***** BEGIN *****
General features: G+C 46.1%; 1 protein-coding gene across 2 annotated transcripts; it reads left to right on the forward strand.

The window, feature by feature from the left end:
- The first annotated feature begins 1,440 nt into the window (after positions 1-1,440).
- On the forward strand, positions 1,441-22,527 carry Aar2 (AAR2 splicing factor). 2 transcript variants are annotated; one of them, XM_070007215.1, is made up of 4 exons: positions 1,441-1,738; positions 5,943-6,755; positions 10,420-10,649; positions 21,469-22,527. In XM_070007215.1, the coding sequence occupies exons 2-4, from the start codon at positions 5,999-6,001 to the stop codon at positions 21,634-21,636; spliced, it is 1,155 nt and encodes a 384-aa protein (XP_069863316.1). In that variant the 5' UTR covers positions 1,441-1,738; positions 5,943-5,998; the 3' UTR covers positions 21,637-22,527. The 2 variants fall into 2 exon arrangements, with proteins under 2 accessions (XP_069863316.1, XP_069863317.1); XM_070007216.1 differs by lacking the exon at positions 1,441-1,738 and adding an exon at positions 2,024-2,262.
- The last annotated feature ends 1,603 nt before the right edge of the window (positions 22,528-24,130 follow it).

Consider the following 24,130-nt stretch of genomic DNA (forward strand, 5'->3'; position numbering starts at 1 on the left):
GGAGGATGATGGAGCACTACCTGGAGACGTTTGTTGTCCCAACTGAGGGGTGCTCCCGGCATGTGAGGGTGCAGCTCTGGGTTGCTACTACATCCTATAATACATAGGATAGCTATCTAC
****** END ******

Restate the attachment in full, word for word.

General features: G+C 46.1%; 1 protein-coding gene across 2 annotated transcripts; it reads left to right on the forward strand.

The window, feature by feature from the left end:
- The first annotated feature begins 1,440 nt into the window (after positions 1-1,440).
- On the forward strand, positions 1,441-22,527 carry Aar2 (AAR2 splicing factor). 2 transcript variants are annotated; one of them, XM_070007215.1, is made up of 4 exons: positions 1,441-1,738; positions 5,943-6,755; positions 10,420-10,649; positions 21,469-22,527. In XM_070007215.1, the coding sequence occupies exons 2-4, from the start codon at positions 5,999-6,001 to the stop codon at positions 21,634-21,636; spliced, it is 1,155 nt and encodes a 384-aa protein (XP_069863316.1). In that variant the 5' UTR covers positions 1,441-1,738; positions 5,943-5,998; the 3' UTR covers positions 21,637-22,527. The 2 variants fall into 2 exon arrangements, with proteins under 2 accessions (XP_069863316.1, XP_069863317.1); XM_070007216.1 differs by lacking the exon at positions 1,441-1,738 and adding an exon at positions 2,024-2,262.
- The last annotated feature ends 1,603 nt before the right edge of the window (positions 22,528-24,130 follow it).

Consider the following 24,130-nt stretch of genomic DNA (forward strand, 5'->3'; position numbering starts at 1 on the left):
GGAGGATGATGGAGCACTACCTGGAGACGTTTGTTGTCCCAACTGAGGGGTGCTCCCGGCATGTGAGGGTGCAGCTCTGGGTTGCTACTACATCCTATAATACATAGGATAGCTATCTAC